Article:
Wednesday, June 10, 2009

Compare Behaviorist and Constructivist lesson plans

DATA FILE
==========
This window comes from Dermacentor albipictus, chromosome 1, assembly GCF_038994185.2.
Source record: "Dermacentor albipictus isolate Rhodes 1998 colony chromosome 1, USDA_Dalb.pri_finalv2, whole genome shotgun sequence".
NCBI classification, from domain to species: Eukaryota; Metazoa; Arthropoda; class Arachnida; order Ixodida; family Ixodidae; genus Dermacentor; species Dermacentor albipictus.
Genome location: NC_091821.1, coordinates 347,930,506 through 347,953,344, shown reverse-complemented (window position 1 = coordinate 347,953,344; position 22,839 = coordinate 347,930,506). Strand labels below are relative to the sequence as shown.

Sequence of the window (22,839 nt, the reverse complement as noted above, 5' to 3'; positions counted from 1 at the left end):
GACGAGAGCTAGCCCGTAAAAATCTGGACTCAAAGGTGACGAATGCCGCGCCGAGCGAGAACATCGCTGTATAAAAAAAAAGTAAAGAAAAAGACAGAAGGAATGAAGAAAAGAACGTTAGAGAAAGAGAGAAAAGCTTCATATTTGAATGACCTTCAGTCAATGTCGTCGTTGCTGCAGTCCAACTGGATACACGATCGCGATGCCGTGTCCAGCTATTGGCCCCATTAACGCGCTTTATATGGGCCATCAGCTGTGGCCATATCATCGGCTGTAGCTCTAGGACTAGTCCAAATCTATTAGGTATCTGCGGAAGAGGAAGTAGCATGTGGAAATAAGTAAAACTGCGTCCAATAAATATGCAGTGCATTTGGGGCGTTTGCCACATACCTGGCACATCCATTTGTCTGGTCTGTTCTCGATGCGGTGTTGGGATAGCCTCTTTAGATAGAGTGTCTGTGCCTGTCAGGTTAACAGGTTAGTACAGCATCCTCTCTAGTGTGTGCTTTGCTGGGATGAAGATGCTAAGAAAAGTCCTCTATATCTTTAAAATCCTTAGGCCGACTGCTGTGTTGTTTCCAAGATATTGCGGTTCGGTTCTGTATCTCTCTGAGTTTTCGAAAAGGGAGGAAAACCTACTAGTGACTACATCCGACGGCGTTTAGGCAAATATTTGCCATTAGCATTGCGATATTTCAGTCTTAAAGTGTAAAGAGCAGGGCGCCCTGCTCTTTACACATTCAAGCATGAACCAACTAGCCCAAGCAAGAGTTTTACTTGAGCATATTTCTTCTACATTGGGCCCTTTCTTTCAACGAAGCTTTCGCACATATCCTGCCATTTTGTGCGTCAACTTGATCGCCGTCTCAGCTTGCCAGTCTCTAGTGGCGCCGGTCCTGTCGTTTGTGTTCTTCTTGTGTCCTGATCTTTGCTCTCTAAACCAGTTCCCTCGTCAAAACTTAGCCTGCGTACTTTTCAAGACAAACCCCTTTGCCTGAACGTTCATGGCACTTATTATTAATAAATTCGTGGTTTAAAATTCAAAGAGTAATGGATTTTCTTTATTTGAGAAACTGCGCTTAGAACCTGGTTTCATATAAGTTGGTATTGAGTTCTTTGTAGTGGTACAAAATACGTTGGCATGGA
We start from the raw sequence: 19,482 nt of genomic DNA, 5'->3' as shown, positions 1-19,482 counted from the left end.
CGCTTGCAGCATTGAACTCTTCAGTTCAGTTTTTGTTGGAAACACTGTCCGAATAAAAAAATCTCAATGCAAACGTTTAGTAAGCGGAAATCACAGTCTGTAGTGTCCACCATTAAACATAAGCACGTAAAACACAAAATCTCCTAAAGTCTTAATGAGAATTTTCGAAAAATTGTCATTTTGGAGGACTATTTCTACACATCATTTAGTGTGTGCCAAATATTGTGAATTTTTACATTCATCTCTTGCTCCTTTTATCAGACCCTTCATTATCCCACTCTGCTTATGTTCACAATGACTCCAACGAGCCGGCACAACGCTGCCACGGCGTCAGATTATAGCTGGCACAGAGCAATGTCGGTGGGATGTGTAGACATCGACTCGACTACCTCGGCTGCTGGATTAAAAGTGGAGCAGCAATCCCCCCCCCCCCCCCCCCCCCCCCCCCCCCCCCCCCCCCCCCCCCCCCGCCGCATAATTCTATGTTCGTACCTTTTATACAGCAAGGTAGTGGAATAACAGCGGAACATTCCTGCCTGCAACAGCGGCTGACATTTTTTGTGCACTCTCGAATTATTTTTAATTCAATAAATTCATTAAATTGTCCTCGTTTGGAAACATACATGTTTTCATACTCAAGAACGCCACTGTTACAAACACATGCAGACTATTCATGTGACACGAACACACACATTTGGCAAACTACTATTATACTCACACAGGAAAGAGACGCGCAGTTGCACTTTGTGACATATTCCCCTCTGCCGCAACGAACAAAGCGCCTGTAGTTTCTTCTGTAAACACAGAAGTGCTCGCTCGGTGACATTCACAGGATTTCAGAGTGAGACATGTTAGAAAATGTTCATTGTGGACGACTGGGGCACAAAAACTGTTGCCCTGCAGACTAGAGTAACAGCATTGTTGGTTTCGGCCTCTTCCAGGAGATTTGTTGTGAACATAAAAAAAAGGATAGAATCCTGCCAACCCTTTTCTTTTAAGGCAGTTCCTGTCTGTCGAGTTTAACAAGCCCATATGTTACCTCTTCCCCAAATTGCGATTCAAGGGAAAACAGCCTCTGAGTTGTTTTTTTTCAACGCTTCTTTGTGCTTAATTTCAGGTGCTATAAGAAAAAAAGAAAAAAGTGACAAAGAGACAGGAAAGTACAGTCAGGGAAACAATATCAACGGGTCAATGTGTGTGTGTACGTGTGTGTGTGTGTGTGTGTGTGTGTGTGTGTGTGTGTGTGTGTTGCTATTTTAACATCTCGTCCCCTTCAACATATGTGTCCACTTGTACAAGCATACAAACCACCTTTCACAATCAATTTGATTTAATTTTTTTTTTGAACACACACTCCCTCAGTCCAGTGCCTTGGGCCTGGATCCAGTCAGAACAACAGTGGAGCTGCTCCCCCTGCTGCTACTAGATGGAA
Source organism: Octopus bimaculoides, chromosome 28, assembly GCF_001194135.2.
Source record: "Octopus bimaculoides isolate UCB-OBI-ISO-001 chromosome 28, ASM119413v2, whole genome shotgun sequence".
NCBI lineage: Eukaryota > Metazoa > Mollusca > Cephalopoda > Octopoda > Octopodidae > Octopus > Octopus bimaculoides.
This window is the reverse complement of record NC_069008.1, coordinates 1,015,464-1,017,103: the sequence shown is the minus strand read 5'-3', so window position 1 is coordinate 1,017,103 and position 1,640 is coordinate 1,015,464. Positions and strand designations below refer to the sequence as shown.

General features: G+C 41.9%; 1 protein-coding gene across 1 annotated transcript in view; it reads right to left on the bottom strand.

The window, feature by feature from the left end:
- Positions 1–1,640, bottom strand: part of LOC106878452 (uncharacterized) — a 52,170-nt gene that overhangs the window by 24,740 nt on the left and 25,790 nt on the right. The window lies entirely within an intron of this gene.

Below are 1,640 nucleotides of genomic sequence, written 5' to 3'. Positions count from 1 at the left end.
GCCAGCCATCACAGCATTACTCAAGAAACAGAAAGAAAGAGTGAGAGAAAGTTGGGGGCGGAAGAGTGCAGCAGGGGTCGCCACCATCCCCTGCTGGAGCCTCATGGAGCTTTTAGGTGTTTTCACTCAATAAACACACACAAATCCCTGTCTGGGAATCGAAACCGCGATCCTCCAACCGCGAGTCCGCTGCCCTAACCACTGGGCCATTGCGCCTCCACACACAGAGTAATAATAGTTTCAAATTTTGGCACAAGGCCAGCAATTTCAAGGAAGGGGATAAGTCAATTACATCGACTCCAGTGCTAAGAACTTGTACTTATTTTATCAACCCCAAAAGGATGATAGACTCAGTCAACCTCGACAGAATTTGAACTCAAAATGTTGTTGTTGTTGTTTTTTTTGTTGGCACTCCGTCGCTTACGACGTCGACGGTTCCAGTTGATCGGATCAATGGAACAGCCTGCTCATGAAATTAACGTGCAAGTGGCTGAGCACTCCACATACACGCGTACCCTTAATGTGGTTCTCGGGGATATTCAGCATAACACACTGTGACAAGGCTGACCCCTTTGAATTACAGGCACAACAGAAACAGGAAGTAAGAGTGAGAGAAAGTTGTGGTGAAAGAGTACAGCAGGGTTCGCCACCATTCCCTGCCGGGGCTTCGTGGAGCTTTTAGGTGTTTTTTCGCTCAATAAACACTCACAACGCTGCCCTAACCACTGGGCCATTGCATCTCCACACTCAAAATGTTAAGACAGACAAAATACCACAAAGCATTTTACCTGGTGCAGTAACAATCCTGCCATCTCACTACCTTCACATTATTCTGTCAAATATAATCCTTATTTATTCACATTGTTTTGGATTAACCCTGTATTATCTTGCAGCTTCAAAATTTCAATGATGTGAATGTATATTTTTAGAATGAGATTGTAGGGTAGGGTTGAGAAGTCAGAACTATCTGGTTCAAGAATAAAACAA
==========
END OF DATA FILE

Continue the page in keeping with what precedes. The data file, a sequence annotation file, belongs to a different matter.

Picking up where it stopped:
The behaviorist lesson plan and the constructivist lesson plan are set up in the same format but in many ways are different. Both plans are set up with a goal and intention to better the student’s knowledge of the content. However, they both have a form of planning. The behaviorist plan begins with an objective, a goal which is set out for the students to reach. The constructivist plan does not set any goal or expectation before the children are exposed to the material. I believe this here is the biggest and most important difference from the two. Besides the different forms of goal orienting, the two plans differ in examination as well, the behaviorist plan does not construct an examination for the student whereas, the constructivist plan examines the student before they begin the material so that the educator has a clearer picture of what level each student is currently on. I believe it is very important to incorporate examinations to determine what the child has learned or where they begin. Although I am a terrible test taker and do not do well when examinations come around, I still believe that an exam here and there will give the teacher the opportunity to know how their class is doing not just as a whole but also as an individual. In my opinion I believe that both plans have their pros and cons just as anything else would in this world. The behaviorist plan is great because the educator is able to incorporate several types of learning from individual practice to guided practice, independent practice ending at group practice. However, the plan does not include examinations; as I have stated previously, examination is one of the most important ways in determining the student’s progress as an individual. Constructivist plan is great because this plan requires an examination prior to the assignment so the teacher is aware of who is capable and who he or she may have to slow down for. As a student who was not always on the top, I appreciate the examinations which are considered by the teachers once the results come in because they are able to know what your greatness is and what your weaknesses are. For example, is a student enters a math class without prior math classes he or she is now behind the rest of the class. The teacher will never know this unless he or she takes into consideration a full examination. Otherwise, the teacher will fall under the impression that the student is just lazy or not concerned which many times is not the case. However, the constructivist plan does not include different types of learning; it is only concerned of the individual’s achievements independently. This runs into a major problem because not every student learns the same. When the student’s are only being exposed to one learning style then the student is being stripped from the opportunity of several different learning styles which may even be one which the student adapts to or learns better with.

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